Mental health services for unaccompanied children - Refugee Council

Mental health services for unaccompanied children

Most mental health practitioners aren’t trained to help traumatised children from different cultural backgrounds. In 2015 we developed My View, a specialist mental health service for refugee children and young people who arrive in the UK on their own.

Many of the children and young people we help have suffered traumatic experiences, unimaginable to most. They have witnessed the death, abduction or torture of parents or other relatives. They have been the victims of torture, violence, abuse or trafficking. Understandably, they have overwhelming feelings of loss, separation or survivor’s guilt.

My View takes as its starting point that the children we support have extremely distressing but normal responses to the traumas they have faced. What’s more, despite their young age, they have also shown huge resilience in surviving their past experiences. We aim to help these children harness their extraordinary strength.

“I did not have any hope when I first came here. I was thinking to harm myself but you have supported me and gave me education to myself.” Unaccompanied refugee child, My View

My View – a lifeline for children

All children receive one-to-one counselling where we help them understand symptoms such as nightmares, intrusive thoughts and anxiety. In some instances, cultural interpretations of these symptoms can undermine recovery. So we help children see that these are common responses to abnormal events and teach ways to manage them.

The children also attend group sessions. Our approach uses drama, music, art and play therapies. These methods allow issues to be explored non-verbally – a critical approach when trauma makes it difficult for the children to directly discuss their feelings or where their limited English prevents this.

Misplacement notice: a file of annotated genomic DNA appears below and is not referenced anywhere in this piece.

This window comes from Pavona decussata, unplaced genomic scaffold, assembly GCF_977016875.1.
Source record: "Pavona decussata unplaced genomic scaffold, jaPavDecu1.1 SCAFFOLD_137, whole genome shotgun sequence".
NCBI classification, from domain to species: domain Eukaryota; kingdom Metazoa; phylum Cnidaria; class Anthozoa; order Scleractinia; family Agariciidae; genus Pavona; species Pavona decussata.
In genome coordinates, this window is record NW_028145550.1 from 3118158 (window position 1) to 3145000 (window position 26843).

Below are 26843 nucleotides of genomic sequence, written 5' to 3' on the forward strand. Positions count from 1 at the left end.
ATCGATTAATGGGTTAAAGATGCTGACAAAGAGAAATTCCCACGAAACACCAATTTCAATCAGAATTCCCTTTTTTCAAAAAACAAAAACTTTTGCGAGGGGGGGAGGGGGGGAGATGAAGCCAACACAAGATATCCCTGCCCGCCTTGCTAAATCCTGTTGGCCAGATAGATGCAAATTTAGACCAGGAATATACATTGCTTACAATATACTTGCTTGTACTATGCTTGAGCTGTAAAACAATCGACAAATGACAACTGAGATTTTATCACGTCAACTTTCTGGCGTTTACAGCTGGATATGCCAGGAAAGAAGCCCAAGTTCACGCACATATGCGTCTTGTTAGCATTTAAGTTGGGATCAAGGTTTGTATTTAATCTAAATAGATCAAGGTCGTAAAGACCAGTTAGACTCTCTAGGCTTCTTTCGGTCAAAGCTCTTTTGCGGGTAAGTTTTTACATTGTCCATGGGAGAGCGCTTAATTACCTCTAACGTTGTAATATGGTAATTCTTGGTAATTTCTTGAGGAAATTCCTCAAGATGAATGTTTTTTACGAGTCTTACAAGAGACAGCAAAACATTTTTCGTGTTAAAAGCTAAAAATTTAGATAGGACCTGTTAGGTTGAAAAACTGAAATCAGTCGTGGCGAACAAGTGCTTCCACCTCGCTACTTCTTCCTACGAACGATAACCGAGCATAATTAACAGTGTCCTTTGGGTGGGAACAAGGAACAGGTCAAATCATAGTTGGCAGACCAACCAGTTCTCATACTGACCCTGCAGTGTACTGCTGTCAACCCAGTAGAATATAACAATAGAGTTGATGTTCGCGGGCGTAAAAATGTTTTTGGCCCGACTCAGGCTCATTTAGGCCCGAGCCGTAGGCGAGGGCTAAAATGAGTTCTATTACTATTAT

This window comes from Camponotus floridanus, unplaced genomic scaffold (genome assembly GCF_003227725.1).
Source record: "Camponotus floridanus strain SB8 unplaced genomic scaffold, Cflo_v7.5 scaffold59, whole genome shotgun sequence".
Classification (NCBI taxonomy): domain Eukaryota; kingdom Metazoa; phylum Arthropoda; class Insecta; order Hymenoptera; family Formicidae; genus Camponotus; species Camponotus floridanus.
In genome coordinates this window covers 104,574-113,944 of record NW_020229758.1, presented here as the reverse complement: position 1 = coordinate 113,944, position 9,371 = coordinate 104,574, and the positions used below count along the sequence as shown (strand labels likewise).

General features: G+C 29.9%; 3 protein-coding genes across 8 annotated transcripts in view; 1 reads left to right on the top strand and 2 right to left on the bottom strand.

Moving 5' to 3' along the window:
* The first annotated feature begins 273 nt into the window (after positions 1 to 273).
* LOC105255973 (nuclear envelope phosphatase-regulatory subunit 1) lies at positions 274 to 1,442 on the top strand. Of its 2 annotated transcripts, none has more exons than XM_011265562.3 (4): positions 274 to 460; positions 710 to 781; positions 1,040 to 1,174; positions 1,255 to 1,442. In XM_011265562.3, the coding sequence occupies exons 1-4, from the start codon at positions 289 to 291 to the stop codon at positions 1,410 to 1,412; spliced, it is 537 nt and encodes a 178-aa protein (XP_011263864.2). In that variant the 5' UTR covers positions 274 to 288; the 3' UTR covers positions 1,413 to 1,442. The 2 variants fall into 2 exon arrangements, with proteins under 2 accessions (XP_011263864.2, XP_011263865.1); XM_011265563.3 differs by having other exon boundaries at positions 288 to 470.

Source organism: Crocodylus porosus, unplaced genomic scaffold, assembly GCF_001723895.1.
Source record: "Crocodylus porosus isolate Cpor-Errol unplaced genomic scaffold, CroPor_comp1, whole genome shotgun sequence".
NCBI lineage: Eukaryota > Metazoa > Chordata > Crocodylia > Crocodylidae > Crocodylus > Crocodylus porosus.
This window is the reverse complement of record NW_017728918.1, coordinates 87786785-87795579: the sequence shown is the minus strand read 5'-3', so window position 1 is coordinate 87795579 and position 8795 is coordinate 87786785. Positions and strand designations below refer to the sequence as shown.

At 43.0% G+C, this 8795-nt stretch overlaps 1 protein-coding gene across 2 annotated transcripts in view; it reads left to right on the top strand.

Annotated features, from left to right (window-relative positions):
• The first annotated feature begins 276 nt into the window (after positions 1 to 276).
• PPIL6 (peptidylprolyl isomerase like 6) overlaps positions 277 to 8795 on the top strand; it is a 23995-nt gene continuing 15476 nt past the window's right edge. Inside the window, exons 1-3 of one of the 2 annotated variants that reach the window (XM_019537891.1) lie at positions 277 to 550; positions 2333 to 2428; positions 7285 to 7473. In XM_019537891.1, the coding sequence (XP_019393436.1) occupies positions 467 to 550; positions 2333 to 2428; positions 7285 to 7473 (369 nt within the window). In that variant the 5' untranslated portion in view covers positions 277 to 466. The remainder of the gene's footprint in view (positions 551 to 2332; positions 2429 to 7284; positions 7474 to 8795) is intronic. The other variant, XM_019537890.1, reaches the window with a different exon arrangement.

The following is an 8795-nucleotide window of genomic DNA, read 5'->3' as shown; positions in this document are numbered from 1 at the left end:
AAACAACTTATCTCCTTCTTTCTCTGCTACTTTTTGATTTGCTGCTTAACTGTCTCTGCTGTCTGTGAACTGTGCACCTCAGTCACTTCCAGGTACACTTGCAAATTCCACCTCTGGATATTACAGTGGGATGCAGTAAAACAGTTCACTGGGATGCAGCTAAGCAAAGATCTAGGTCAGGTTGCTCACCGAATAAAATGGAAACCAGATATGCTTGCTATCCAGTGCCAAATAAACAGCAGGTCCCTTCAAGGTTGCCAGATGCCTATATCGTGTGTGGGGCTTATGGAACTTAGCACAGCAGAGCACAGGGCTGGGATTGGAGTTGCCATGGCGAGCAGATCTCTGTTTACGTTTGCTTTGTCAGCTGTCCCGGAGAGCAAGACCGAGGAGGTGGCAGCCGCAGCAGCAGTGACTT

For example, one activity we use with children whose English is limited is an interactive session with art materials where the children create a ‘flag’. Each flag is made up of a set of symbols which, like the way a national flag represents a country, can be seen to represent each individual child. During this activity, we ask the children to think about things that are important to them, including things which they liked doing at home and aspects of their identity they valued. This kind of identity affirming work is particularly healing for those who have had to leave behind everything that defines them.

Following counselling during 2017/18:


of children reported an improvement in relation to feelings of loss and separation


said they were able to sleep better


reported less suicidal feelings
“The counsellor never told me I must do this or that, which gave me confidence to try to say many things – things I can’t say to friends. Even if I’m not happy I can say what I want. I just want to say thanks to my counsellor and My View for helping me cope with my problems and feel better.” Unaccompanied refugee child, My View

Children's stories

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Access training

Refugee Council is committed to sharing best practice in our work. My View therapists offer regular training and workshops for other professionals working with unaccompanied child refugees. Find out more by contacting our team below.

Get support

If you would like to refer a child or young person to the My View children’s therapy service, find out more below.

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My View